Four writers, four artists you need to know.
As Dr. Cox once said on the easy-target show Scrubs, “People aren’t chocolates. Do you know what they are mostly? Bastards. Bastard coated bastards with bastard filling.” And it is with that in mind that I regret to inform you that Aaron Martin, one of D.C.’s most overlooked jazz elders, and Luke Stewart, an integral part of D.C.’s music and creative scene, had their instruments stolen out of their studio space at Union Arts last week.
Fortunately, the non-bastard-coated-bastard demographic of the city has helped support a Kickstarter the two have launched to help recoup some of their losses, and I highly encourage you to do the same.
To quote their Kickstarter page directly: “It is because of you that we are able to do what we do.” -Bryce Rudow
Baio “Sister of Pearl”
Ideally, the announcement of a festival line-up is not the place to discover that the bassist of my favorite band is about to come out with his own album. But props to the All Things Go Fall Classic for introducing me to Baio, the solo-project of Vampire Weekend’s, Chris Baio. The early single, “Sister of Pearl” is taken from his full LP, The Names, coming out late September. And for the most part, it sounds like a new Vampire Weekend single. But when have you ever been disappointed by a new Vampire Weekend single?
“Sister of Pearl” is single-handedly bringing me out of my end-of-summer blues with bouncy piano, plucky guitar and all-around uplifting charm. But the real departure from Vampire Weekend is found in Baio’s vocals that reminded me, quite suddenly, how much I miss 80s, Bowie-esque pop.
Keep on dancing, Chris Baio. I will see you in the fall. -Lindsay Hogan
Low “No Comprende”
Low’s new album, Ones and Sixes is a pretty cool followup to their last album, the Jeff Tweedy-produced The Invisible Way. “No Comprende,” the first single from the album is a great representation of what’s going on throughout the record: significant but subtle electronic touches with a more nervous energy than the occasionally blissed sounds that crept into their last handful of releases. Ones and Sixes is heavy in the way that Low can be heavy, (as evidenced in the brutally slow spaghetti-western midsong breakdown here on “No Comprende”), and weird and tense in the way that Low has always been weird and tense. Great new song from a great new album from a great old band. -Matt Byrne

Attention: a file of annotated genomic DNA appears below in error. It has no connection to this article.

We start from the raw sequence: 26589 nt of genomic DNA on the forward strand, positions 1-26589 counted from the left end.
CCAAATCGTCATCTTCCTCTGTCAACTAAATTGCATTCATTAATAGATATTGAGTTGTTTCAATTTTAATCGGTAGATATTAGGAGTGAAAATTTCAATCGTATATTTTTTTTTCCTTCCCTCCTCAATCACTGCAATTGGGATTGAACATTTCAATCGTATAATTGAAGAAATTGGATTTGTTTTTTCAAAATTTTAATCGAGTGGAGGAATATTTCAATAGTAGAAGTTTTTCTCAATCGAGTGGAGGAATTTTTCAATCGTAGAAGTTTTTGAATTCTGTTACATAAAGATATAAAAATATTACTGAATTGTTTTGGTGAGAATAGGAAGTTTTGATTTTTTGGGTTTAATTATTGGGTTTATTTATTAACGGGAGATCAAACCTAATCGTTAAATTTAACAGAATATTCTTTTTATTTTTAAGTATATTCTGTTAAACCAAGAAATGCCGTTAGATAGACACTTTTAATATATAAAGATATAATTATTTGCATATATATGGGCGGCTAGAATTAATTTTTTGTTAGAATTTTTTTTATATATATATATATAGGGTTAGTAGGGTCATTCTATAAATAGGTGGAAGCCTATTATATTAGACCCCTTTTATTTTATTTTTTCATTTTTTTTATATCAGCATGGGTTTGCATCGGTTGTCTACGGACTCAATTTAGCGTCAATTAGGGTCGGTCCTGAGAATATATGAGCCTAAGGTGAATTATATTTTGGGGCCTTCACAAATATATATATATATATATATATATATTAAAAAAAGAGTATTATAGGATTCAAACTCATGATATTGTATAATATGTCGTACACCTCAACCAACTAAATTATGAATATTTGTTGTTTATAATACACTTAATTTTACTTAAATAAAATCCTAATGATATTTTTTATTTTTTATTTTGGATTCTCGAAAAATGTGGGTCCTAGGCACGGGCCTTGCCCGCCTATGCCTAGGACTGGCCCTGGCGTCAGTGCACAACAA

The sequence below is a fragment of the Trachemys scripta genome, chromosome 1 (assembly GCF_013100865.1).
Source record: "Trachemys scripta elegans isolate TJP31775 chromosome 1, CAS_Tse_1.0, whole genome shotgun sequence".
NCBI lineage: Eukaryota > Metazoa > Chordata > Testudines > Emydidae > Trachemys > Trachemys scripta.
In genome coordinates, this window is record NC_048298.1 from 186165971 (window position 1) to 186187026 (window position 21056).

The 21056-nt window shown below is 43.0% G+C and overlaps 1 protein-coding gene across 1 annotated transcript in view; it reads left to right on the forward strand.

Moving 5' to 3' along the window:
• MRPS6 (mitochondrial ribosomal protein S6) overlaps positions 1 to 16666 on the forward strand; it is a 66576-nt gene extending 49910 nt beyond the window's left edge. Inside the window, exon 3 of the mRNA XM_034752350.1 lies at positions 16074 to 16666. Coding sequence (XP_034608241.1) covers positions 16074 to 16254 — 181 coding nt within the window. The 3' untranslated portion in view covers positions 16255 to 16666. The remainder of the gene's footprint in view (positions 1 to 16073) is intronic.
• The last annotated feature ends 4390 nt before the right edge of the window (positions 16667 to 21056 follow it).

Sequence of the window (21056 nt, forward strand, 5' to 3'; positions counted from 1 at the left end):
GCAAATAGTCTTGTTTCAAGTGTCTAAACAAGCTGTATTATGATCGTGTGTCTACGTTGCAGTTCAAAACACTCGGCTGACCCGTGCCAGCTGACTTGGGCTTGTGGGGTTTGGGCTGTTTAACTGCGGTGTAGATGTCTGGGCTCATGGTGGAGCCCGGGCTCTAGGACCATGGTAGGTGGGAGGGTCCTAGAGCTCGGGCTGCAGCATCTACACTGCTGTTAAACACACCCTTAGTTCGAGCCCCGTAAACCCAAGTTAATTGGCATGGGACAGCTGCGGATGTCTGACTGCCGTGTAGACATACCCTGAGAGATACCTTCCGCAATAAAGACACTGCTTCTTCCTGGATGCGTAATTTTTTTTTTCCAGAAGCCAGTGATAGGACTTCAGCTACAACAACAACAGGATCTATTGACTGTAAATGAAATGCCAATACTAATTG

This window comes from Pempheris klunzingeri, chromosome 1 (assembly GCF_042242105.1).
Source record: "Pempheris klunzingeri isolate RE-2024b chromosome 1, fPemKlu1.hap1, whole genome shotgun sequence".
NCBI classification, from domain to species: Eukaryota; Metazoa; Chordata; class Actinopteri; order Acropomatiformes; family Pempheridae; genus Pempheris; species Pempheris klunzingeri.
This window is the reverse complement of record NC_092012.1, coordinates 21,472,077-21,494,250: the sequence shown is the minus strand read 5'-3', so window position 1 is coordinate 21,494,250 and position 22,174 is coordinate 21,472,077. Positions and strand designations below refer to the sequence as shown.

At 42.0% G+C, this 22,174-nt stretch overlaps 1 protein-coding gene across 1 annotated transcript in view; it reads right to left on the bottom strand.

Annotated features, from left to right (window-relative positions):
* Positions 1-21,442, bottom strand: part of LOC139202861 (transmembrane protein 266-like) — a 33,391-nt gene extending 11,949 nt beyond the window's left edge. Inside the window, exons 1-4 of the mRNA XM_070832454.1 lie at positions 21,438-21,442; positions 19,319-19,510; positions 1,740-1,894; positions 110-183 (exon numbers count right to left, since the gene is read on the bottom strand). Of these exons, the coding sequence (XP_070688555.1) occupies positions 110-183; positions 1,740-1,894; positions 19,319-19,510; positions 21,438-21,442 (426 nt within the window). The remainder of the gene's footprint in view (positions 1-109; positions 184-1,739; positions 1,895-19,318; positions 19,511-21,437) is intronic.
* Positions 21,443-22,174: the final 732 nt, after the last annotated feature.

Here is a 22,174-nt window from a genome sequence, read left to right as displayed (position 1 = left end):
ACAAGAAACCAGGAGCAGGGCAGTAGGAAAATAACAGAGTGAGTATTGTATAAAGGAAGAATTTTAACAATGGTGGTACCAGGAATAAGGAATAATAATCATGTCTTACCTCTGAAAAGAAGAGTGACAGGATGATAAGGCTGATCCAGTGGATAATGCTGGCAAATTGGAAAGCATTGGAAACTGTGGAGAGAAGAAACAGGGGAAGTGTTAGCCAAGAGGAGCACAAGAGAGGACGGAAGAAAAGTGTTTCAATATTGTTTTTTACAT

Dam-Funk “Glyde 2nyte”
Any track off of Dam-Funk’s Soundcloud page is irresistible. “Glyde 2nyte” is the latest song dropped leading up to the release of the album Invite the Light and is another example of Dam-
Funk’s ability to churn out gangsta-funk dynamite like nobody else since the subgenres pioneers of the early 90s. “Glyde 2nyte” is, as Dam-Funk puts it himself, a fly rollercoaster. Put the track on in a room full of people and the scene unfolds like the “Dancing for Different Cultures” sketch of Chappelle’s Show. Regardless of who is in the room, toes start tapping and asses start shaking. I like to blast it with my windows down when I’m cruising through the city. Maybe the looks I’m getting are because people don’t normally associate “gangsta” with “white guy driving a Subaru Forester” but I’d like to think it’s because I look as fly as Dam-Funk’s music makes me feel.
The track hits you with Dam-Funk’s hallmark funktronica with layered vocals that keep you grooving throughout the song. At the three minute mark, the song moves into an R-Kelly-esque
sequence where Dam-Funk guides you on how to “Glyde 2nye.” I recommend trying to avoid following
Dam-Funk’s directions at this point in the track if you are driving, as they almost caused me to get into a traffic accident on Florida Avenue. Dam-Funk is constantly updating his Soundcloud with new music, so check it out for “Glyde 2nyte” as well as the latest and older additions. Invite the Light will be released on September 4th. -Leon Hontz